Ugo Rondinone, No. 249 Einundzwanzigster-Septemberzweitausenundeins, 2001, ink on paper, 6 feet 7 1/2 inches x 9 feet 10 inches, work featured in Moma’s Drawing Now, via artnet.
Art Fag City put together a feature for The L Magazine’s fall art preview, now available across the city. If you happen to be around Williamsburg or the Lower East in particular, you’ll be sure to find it, but in lieu of this, the magazine has also made the section available in full on their website. I’ve posted my feature below since the text is available only in scan form on their site, but you should visit it non the less, as there is a not to be missed feature on the Brooklyn Musuem’s director Arnold Lehman.
If the first week of September's 100 plus contemporary gallery openings doesn't signal the commencement of the fall art season I don't know what does. Save February's New York art fairs, no other time in the year will the city see more activity in the field of contemporary art. Such enterprise can be really exciting, but at this point it's also too overwhelming to keep track of; even if you wanted to you couldn't attend all the receptions scheduled for Chelsea's opening week.
One of the nicer aspects of the fall season however, is that it gives art professionals such as myself an excuse to reflect upon the art they've seen over the last year, make a few predictions, and select shows to look forward to. Speaking to the former, I hope to see even a small disruption to the current obsession over representation and narrative, though if this month's shows are any indication, we won't be experiencing that any time soon. Of course, probably the most visible sign that artists were losing interest in abstraction occurred well over five years ago. MoMA's hugely successful exhibition Drawing Now featured only one marginally abstract painter [Julie Mehretu] of 26 participating artists, and if any one in the press noticed, they certainly didn't remark upon it. Today you can almost count the number of abstract painters making relevant work on your hands; Tom Nozkowski, Jonathan Lasker, and Mark Grotjahn immediately come to mind.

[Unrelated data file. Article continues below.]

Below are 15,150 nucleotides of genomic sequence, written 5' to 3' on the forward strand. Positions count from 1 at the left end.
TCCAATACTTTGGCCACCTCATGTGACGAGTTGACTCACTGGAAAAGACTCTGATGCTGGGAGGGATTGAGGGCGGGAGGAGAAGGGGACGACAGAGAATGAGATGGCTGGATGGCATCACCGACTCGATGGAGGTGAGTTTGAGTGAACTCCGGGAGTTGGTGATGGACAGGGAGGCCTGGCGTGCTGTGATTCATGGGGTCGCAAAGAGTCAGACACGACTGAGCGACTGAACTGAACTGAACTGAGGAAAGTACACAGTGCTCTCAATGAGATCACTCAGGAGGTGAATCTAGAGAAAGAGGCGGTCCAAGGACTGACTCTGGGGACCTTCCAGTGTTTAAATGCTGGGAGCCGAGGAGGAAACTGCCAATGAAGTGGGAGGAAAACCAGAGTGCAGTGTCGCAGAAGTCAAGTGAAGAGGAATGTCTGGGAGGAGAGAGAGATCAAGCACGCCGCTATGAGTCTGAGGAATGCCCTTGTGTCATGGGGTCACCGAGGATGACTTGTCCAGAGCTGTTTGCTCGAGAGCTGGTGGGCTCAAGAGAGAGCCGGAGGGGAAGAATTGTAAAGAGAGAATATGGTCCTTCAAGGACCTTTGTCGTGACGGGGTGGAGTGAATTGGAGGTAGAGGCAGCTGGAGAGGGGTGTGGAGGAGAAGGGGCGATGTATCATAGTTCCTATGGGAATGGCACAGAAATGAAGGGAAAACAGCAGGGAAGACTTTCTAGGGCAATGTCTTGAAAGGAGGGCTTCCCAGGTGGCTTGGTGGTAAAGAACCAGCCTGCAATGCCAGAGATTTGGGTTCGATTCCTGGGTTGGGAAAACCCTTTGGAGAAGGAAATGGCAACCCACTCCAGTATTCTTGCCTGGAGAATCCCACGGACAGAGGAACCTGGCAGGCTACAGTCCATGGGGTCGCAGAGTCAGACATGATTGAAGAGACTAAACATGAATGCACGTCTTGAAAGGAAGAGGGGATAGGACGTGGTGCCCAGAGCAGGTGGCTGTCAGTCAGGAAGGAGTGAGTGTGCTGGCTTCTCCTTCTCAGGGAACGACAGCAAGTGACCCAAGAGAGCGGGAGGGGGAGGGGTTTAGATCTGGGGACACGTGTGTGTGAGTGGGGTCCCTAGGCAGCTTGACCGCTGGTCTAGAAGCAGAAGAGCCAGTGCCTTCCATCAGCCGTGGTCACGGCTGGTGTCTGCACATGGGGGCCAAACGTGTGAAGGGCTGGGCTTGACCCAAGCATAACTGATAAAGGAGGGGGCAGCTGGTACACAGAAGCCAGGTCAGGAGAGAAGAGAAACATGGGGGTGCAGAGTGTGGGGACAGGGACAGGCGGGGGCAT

Matt Keegan, Work From Home 2007, collaged c-print, 8.5 x 9 inches, Image via D’Amelio Terras
Given the importance of narrative and representation to emerging and mid-career artists, we can expect to see text continue to play a more dominant role in art. For example, growing art star Matt Keegan's Any Day Now at D'Amelio Terras this month (through September 29th) includes a number of intellectually rigorous text based works inserted into gallery walls. Known for pairing words and images as method of investigating the experiential, the artists manipulates personal snapshots voiding the subject's identity, while creating drawings that employ nouns and pronouns as a point of figurative reference. Saul Chernick similarly investigates identity in his exhibition Protosapia at Max Protetch (through November 3). The treat in this work lies in part, in his virtuosity with line, evoking masters such as Albrecht Durer, Goya, and Rembrant, but his exploration of creation myths, masculine identity, and pictorial narrative give the work weight and depth. Titled after the artist's name for a breeding ground of a new human species, Protosapia, examines sexual politics while asking the basic questions about our existence.
Without a doubt these two shows represent an incredibly rigorous intellectual studio practice, setting Chernick and Keegan apart from many of their contemporaries. While most artists need not be held to the kind of intellectual standards these two artists maintain, irony permeates the art world in such a way that it seems to keep artists from taking a stand on anything. Try naming even a few emerging artists who make overtly political work. Even professionals will have a hard time calling out those names. Feminist artists such as A.L Steiner, The Brainstormers, and Nicole Eisenman for example, are a rare breed in the contemporary art world, and suffer scrutiny for it. I know it sounds horribly unfashionable, but I'd really like to see a little more didacticism in art, particularly since a climate where this kind of expression is discouraged can be very harmful.
Deborah Kass, Big Funk, 2007, enamel and acrylic on canvas, 78 x 102 inches, Image via: Paul Kasmin Gallery
As a result, one of the shows I am most looking forward to this fall comes from the generative conceptual artist Deborah Kass at Paul Kasmin (through October ). Amongst the dearth of political work this year, Kass represents what might be the most astute critique of the contemporary culture this fall. “These are feel good paintings for feel bad times.” says Kass, introducing her paintings in the gallery press release “Redolent, nostalgic, longing for post war high times, when anything was possible. Hollywood, Broadway, even art was democratic.” She's right naturally; the press image for this show uses a yellow bulls-eye as its centerpiece and the text Nobody Puts Baby In The Corner, a mildly obscure quote from the entertaining 1987 movie by Emile Ardolin, Dirty Dancing. Underneath Ardolino's thinly constructed gloss veneer, the movie makes reference to the darker issues of Judeo and Christian traditions including religious exclusivity and class conscious society, a kind of social critique Kass misses today.